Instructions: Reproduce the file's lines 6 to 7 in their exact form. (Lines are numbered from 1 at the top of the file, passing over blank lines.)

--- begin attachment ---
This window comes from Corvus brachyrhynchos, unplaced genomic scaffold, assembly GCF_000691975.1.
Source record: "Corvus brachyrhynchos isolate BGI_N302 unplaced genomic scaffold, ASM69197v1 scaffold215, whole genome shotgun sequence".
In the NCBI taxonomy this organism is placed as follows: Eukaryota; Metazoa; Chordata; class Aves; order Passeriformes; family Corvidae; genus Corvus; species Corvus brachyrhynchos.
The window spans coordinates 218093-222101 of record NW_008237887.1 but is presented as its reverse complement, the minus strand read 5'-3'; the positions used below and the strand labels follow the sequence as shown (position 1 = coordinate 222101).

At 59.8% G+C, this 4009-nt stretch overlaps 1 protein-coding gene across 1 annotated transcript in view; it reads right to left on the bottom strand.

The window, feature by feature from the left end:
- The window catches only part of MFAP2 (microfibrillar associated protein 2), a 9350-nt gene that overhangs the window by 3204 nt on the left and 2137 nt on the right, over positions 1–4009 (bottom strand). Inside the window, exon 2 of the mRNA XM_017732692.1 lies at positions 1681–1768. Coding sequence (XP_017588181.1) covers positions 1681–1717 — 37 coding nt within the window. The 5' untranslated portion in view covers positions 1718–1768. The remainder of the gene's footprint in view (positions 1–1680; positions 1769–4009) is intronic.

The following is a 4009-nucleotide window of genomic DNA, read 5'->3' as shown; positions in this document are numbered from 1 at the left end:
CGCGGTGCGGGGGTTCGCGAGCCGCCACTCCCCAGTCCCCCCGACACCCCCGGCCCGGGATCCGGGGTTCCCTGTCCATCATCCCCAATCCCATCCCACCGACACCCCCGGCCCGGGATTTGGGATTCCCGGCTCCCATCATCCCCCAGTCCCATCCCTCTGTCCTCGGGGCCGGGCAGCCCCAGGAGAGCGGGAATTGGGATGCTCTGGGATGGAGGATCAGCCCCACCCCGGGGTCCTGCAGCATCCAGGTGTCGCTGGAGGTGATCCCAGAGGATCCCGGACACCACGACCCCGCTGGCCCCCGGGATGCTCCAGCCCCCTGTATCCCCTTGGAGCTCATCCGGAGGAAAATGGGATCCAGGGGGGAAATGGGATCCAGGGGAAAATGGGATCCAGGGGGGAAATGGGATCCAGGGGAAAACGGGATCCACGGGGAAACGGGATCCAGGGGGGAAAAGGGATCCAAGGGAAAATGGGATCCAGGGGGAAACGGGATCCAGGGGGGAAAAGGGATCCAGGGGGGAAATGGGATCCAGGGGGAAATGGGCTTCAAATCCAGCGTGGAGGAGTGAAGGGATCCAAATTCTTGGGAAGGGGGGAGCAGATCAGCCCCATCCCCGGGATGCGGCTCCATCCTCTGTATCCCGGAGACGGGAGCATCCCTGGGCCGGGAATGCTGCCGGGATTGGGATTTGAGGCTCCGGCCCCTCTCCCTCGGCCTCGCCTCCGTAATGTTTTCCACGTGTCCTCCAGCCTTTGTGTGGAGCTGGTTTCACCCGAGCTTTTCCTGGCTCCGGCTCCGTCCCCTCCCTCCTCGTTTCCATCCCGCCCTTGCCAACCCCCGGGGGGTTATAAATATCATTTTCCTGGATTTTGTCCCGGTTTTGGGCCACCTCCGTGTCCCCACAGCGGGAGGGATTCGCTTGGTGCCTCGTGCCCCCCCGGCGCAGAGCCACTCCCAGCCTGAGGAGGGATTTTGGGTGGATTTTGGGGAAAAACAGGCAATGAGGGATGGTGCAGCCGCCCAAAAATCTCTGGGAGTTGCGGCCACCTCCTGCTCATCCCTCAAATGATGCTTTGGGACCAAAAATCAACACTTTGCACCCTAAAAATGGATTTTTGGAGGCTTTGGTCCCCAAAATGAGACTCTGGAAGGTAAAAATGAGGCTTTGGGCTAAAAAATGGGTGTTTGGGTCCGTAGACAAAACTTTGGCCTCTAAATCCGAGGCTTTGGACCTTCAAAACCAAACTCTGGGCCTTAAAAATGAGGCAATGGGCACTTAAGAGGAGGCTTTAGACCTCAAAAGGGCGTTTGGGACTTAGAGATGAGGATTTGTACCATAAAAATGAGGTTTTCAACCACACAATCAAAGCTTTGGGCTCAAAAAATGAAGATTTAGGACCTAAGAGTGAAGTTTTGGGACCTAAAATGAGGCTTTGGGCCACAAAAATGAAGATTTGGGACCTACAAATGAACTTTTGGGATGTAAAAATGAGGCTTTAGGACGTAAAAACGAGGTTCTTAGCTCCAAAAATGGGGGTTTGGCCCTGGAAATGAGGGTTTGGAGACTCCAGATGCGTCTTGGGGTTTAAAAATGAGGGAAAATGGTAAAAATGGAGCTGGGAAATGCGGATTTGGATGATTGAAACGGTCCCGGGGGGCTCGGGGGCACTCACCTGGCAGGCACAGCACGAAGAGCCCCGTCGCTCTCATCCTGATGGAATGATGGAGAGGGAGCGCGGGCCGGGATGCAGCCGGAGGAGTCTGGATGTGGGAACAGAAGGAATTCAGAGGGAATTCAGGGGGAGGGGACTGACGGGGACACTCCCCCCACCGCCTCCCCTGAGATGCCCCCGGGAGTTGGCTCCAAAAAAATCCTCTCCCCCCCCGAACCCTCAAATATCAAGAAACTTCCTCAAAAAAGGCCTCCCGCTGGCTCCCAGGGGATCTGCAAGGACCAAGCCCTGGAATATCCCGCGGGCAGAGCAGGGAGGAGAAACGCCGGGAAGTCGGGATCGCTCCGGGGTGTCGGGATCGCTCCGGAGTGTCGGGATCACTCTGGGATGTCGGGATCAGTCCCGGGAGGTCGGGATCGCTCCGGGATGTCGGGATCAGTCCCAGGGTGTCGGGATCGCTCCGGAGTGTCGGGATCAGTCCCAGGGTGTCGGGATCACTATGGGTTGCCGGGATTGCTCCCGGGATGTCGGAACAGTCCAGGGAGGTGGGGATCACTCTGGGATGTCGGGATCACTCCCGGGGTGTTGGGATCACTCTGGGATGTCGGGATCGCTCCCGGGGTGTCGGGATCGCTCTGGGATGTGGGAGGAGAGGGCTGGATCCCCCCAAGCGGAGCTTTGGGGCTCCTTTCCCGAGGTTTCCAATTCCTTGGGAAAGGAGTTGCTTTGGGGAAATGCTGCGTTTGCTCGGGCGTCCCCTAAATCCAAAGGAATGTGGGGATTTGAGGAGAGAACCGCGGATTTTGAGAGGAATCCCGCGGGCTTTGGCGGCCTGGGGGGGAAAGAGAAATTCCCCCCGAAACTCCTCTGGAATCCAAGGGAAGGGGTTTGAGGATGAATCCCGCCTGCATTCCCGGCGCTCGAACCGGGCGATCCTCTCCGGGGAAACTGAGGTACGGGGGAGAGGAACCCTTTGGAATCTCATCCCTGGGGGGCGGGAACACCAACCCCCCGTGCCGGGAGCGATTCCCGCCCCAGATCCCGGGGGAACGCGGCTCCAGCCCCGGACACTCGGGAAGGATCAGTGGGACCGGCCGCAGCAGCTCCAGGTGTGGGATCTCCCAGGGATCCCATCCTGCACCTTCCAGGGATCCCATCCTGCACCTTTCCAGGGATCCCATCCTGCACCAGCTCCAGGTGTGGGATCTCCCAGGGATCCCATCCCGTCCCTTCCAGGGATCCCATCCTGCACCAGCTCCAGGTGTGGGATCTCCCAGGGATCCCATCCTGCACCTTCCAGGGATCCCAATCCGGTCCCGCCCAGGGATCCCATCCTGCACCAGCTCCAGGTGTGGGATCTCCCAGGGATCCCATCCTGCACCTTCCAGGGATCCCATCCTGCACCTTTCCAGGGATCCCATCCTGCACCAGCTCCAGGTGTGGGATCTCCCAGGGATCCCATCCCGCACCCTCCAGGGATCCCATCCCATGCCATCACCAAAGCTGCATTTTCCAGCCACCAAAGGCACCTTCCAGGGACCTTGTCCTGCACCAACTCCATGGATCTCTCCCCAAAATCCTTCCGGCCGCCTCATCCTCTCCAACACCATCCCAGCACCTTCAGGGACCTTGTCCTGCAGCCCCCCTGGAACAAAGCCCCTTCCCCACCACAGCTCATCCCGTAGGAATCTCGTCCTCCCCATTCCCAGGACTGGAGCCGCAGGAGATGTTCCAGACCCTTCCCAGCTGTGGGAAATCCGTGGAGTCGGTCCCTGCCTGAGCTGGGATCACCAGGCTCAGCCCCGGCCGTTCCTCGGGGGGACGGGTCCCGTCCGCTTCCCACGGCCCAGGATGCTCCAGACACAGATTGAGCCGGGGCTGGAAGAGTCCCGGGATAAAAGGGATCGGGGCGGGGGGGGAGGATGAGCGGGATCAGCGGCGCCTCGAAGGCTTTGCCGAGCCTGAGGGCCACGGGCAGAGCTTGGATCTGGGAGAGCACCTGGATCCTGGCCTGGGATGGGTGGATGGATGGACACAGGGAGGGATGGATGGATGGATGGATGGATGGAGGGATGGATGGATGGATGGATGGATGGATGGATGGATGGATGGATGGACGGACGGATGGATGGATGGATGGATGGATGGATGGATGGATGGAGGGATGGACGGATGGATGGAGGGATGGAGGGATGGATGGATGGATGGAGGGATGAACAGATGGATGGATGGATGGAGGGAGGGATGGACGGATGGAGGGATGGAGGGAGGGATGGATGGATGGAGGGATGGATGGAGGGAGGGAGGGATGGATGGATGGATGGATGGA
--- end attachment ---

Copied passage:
The window, feature by feature from the left end:
- The window catches only part of MFAP2 (microfibrillar associated protein 2), a 9350-nt gene that overhangs the window by 3204 nt on the left and 2137 nt on the right, over positions 1–4009 (bottom strand). Inside the window, exon 2 of the mRNA XM_017732692.1 lies at positions 1681–1768. Coding sequence (XP_017588181.1) covers positions 1681–1717 — 37 coding nt within the window. The 5' untranslated portion in view covers positions 1718–1768. The remainder of the gene's footprint in view (positions 1–1680; positions 1769–4009) is intronic.